He gives her a wink that means "this isn't over" and goes to his quarters to read pages 50-52 and think about getting Weir to smile and laugh and relax in his arms. He fantasizes about blindfolding her and taking her to see the buttercup field on -477, of teaching himself to play her favorite instrument, but then he remembers he's not courting her -- that would be too easy -- but courting her inhibitions, with the full intent of dashing them to pieces once they're his to command. He thinks of reasoned arguments and appeals to his natural charm, of staring her down and of his hand up her skirt -- if he'd ever seen her in anything so feminine or so impractical. There's a knock on his door. Elizabeth comes in uninvited.

"What page?" she asks, gesturing at his book.

"Forty-nine and a half," he says.

She smiles at him, then sobers and says, "We should do this properly."

"Do what?"

She smiles ruefully. "Break up."

He blinks in confusion. "We aren't going out."

"I suppose we aren't," she says, joining him on the bed. She looks at him with eyes he's never seen before, dark and intense, but he is nonetheless surprised when she kisses him, when she dumps her documents on the floor and kisses him again, harder, when she throws him onto his back. He lets her fierce passion and his own responses take him unaware.

And when, curled around her naked body, he feels the passion relax into sweaty afterglow, he's still a bit shocked. He nuzzles against her and she sighs back, and he knew this was right, that now she's bent but hasn't cracked; she's strong enough to go and save the city because she's got him -- and he feels strong too, he tells himself. He's about to say as much when Weir sits up and starts pulling on her shirt. He blinks away groggy sex-induced laziness and says, "Where ya going?"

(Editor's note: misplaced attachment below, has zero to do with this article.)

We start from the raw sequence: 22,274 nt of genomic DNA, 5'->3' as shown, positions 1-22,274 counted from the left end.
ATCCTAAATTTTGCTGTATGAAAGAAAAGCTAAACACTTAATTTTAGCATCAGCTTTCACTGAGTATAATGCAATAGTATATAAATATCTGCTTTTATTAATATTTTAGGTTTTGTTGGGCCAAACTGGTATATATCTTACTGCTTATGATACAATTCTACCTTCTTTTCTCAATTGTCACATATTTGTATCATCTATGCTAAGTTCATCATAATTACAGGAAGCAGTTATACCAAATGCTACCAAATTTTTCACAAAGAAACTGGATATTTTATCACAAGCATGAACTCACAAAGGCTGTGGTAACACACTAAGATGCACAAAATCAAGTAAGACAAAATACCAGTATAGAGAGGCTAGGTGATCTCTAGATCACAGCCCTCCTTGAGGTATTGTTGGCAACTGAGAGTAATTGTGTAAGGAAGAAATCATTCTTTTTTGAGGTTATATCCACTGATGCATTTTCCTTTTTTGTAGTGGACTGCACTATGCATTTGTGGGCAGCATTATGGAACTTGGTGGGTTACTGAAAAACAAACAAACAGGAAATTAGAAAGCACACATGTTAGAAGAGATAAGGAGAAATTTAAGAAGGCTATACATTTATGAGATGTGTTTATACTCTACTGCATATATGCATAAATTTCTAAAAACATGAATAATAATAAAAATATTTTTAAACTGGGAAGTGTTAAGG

She sights, takes his hand, and holds it far away from herself. "John, we should stop seeing each other," she says.

"Seeing each other?" he bursts out. "So that was -- what -- a pity fuck?"

She shakes her head a little sadly. "It was what we needed," she says. "And it was good. But..."

"But what?"

"Emotional ties," she says. "Favoritism, conflict of interests --"

"And that'll go away if we don't sleep together?" He's angry now -- he cares about this. "You can walk out of this room and stop caring?" That gives her pause, so he barges on. "You think I can just push this aside, forget about it? That it couldn't possibly distract me on a mission?"

She sighs. "No. I won't stop caring -- but we've both made sacrifices for Atlantis before."

"Because duty in Antarctica was a luscious temptation."

"That's not what I meant."

"I know."

She's standing, half-dressed, in his tiny, cramped quarters. He lounged naked on his bed, and the impasse grows stonier. Finally she slips the last button into the last buttonhole and leaves. He knows she will be in deep thought, puzzling over the mysteries of regulations and reservations, relationships and rights and wrongs. He takes up his novel, trying to remember if Sonya loves Nicholas.

This is how all great love stories begin.